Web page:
From the pioneers of bluegrass to the deep devotion of gospel, from the sounds of Carolina beach music to the roots of blues and rock – music is deeply ingrained in the culture of my home state. We value our rich and diverse musical heritage in North Carolina, as we do the many great legacy artists who can claim Carolina roots such as James Taylor, Earl Scruggs, John Coltrane, and Little Eva. That is why I’ve introduced legislation to ensure that digital radio services that profit from playing this music value it too.
Through a quirk of history, songs recorded before February 15, 1972, are protected under state law while songs recorded after that date are protected under federal law. This has led to a situation where some digital radio stations have decided they can stop paying for the performance of pre-’72 recordings under federal law. These same companies are also claiming that they do not have to pay older artists and rights holders under state law either – arguing that state law does not cover their digital services. Under this reasoning, the legacy recording artists, who have added so much to our country’s musical tradition, are currently being shortchanged by some of the biggest services. Some estimates put the total royalties lost last year by these pre-‘72 artists and rights owners at $60 million.
It is purely a historical anomaly that resulted in recordings released before the arbitrary date of February 15, 1972, not being covered by federal copyright law. There is no rational explanation for the situation that exists today but fortunately there is a very simple and straightforward way to make it right.
There is also reason to act now. This glitch in federal copyright law has gone decades without really being noticed. But in the context of today’s world of digital music, its impact is being felt like never before. Up to 15 percent of all the music on some digital radio services was recorded before 1972. There are entire channels dedicated to it, and yet some services provide no compensation to the recording artists who brought it to life. The glitch has now become a glaring problem.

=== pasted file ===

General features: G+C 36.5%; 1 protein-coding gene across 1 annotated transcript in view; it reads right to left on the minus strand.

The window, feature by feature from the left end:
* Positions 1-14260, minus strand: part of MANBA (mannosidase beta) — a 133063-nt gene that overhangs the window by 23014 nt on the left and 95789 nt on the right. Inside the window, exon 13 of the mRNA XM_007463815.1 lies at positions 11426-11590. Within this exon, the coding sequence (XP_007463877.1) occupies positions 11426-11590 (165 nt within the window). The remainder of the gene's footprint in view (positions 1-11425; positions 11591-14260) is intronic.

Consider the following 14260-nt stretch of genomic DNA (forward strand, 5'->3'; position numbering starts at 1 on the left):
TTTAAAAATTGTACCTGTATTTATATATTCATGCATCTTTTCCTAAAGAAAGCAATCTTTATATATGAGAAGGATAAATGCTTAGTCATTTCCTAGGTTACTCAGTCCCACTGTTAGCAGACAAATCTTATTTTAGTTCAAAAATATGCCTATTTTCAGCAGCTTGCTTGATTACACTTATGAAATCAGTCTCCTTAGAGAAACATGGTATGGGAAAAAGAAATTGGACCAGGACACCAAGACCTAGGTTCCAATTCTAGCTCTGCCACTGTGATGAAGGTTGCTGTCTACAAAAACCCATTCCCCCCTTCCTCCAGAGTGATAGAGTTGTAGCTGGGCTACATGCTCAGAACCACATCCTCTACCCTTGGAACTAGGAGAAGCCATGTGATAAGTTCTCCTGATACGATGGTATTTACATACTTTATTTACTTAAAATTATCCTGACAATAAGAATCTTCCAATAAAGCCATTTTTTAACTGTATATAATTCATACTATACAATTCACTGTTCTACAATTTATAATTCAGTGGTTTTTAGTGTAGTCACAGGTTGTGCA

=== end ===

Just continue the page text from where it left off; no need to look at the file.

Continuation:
This situation has also led to several lawsuits at the state level as artists attempt to assert their rights under a patchwork of state copyright law. This is a costly and complicated outcome for everyone, and provides further impetus for Congress to act and provide legal clarity for our legacy artists and growing digital music platforms.
Legislation I have introduced – the Respecting Senior Performers as Essential Cultural Treasures or “RESPECT” Act - would require any digital radio service that benefits from the current federal statutory license to make royalty payments for songs recorded before 1972 in exactly the same way they now pay for songs recorded after 1972. It means that Little Eva’s original version of “The Loco-Motion” that shot to #1 in 1964 would get the same treatment as Grand Funk Railroad’s #1 cover of that same song from 1974, or Kylie Minogue’s hit reprisal in 1988.
Every member of Congress can speak to the musical treasures from their home states. Every region of the country contributes to the American fabric of recordings that are the envy of the world. To discount the contributions of older artists, to use their property and not pay them while more recent artists get paid, is an inequity. The RESPECT Act corrects this situation and will help to ensure that, as all us enjoy their musical legacy, those who came before us and created some of our country’s greatest musical treasures get the RESPECT they deserve.
Holding has represented North Carolina's 13th Congrssional District since 2013. He sits on the Foreign Affairs and the Judiciary committees.